What I'd like to do is have my file handle open, prep all my data for writing a whole valid record, then flush out that record using an OS call that I know can't fail (or if it fails, the whole thing fails, never a partial failure). I'd like that write to be buffered, HOWEVER, I want the buffers to never flush partial records, or if my app crashes, I want Windows to completely flush the buffers to disk. Worst case if the computer is struck by lightning and suddenly powers off, I don't want partial records to be written. (I guess if the HD was actually in the process of writing when you power off that's going to screw you no matter what, but I want other failure cases to not happen).
eg. say my records are 3000 bytes long. Pretend Windows flushes buffers in 4k chunks. I write two records, the first 4k is flushed and the last 2k of the end record stays in the buffers. Now my computer powers off. The disk is left with a partial record written which is very bad.
I can't really find good information on how Windows manages it's file buffering and when exactly things are flushed and how it handles catastrophic shutdowns. It just says "when an app is terminated normally the buffers are flushed". Umm, what exactly is "normal" and how do you handle abnormal terminations? I think I can write my own buffered layer which is aware of the requirement of only writing integer number of records. In my case it's not a huge problem if I simply fail to write some records under abnormal termination, that's just losing the last few records, not corrupting my database.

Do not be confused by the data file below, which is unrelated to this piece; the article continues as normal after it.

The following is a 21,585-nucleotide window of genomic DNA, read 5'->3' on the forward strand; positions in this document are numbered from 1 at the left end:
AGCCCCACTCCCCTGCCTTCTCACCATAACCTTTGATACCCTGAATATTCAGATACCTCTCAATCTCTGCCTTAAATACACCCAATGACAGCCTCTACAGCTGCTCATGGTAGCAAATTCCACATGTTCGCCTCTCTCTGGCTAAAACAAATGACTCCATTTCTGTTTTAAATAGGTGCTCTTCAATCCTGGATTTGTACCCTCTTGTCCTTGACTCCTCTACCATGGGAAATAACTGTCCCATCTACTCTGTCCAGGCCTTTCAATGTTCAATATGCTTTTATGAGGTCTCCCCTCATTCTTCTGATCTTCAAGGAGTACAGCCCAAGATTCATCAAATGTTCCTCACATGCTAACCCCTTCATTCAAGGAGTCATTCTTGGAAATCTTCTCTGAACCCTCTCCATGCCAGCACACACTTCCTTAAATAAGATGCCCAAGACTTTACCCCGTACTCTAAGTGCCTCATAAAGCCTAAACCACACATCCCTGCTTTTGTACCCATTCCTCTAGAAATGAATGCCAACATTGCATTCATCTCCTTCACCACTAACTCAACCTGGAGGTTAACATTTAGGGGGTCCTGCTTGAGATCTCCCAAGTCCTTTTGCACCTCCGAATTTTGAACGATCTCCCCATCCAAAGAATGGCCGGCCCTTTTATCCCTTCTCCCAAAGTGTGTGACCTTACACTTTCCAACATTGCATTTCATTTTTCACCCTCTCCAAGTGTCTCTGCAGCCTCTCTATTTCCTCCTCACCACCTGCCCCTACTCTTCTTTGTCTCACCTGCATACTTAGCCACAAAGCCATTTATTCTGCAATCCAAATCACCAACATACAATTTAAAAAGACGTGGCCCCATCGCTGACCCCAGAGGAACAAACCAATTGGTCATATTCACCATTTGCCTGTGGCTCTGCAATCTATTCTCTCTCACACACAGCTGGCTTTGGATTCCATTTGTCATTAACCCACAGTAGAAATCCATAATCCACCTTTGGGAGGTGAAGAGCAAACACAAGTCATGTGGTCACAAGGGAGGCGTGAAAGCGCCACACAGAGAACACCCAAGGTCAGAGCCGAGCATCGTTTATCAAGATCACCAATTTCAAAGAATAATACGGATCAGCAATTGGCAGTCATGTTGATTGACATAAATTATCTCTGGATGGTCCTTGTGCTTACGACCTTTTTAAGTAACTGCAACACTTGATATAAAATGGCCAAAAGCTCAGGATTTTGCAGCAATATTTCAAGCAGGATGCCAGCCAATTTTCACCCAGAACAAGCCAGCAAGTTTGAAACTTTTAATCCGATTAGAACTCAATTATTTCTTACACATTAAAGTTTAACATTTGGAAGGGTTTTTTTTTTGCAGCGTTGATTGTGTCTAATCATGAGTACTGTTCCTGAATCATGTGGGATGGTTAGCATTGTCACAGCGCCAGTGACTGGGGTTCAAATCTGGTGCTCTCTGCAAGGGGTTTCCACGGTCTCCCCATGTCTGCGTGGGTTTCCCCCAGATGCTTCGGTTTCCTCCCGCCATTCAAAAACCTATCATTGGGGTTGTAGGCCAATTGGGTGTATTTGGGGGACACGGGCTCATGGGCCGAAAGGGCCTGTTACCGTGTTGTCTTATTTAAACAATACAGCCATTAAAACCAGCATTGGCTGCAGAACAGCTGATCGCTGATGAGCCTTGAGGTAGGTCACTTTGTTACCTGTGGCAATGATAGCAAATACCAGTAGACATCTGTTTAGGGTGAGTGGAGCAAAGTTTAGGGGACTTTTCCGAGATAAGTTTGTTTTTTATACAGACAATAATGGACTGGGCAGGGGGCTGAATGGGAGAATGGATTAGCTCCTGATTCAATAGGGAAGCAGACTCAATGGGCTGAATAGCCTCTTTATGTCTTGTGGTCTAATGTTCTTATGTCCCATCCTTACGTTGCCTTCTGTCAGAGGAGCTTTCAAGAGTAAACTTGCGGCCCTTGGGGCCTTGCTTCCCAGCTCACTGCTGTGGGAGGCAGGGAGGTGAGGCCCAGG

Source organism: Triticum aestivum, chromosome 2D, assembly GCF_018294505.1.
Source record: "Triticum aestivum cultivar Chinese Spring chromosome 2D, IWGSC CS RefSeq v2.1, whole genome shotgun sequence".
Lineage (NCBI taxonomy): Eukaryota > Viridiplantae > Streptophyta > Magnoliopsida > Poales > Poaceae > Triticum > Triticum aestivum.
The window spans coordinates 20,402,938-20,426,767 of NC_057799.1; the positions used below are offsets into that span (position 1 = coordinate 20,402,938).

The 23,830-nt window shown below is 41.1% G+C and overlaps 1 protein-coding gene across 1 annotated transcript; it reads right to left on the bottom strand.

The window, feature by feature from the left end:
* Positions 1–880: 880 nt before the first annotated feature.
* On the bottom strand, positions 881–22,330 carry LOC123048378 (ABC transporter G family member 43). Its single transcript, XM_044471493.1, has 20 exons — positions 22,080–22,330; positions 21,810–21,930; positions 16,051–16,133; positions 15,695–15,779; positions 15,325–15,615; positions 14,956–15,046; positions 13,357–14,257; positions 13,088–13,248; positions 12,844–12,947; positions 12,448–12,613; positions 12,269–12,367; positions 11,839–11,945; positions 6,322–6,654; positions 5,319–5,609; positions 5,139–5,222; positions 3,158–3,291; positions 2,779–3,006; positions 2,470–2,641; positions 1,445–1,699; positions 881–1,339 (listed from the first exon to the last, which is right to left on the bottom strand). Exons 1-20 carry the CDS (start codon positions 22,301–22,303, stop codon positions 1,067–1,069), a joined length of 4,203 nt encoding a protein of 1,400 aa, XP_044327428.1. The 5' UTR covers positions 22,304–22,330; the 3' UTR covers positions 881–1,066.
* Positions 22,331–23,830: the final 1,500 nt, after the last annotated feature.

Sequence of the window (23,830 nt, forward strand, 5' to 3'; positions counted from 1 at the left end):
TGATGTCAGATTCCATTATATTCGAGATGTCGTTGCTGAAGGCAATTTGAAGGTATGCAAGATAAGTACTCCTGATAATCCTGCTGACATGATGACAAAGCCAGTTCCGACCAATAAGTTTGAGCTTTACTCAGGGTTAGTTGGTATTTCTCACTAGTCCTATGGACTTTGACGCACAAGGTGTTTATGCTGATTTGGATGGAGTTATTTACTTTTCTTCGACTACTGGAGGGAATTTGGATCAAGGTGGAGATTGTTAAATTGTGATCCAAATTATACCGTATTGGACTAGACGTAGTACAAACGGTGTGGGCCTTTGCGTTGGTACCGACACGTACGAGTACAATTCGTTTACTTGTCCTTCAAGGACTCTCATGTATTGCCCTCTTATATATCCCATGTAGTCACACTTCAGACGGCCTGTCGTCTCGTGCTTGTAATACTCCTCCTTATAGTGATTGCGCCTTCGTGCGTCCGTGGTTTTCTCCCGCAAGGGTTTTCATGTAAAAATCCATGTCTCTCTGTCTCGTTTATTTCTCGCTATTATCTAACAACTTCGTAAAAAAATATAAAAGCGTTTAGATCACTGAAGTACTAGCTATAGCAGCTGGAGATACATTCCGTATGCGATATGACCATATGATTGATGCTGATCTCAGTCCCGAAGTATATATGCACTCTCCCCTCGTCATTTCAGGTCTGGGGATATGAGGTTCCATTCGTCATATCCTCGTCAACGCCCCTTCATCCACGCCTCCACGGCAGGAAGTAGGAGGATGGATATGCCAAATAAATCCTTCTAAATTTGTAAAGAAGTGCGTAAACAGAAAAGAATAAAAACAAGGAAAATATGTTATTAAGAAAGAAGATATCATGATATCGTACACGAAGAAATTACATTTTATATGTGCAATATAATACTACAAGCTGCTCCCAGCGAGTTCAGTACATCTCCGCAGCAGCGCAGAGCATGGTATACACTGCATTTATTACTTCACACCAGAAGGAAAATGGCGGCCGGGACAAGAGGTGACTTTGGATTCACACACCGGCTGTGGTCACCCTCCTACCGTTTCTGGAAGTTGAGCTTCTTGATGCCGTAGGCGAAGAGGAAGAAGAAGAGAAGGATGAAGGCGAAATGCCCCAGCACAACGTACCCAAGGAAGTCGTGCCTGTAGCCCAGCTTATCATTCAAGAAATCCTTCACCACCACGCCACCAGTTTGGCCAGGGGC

Addendum : Two ideas :
1) Use "rename" ; basically write to a temp file then swap it ( details here ). My data file is huge (500 MB), so I'd have to double-buffer or something like that; there's some nasty step where you have to catch the mirror up with the other side which itself could fail.
2) Write separate files then occasionally collate to a copy. Instead of appending to one file, you have your base data file, "F1", then write all your records from a session to a new file "F2", etc.. each time you start up you read F1..FN. Occasionally you collate, F1+F2+F3.. -> Collated. At the end you rename Collated to F1 and delete F2->FN. If you ever crash while writing a file it might be corrupted and you just kill that file from the set.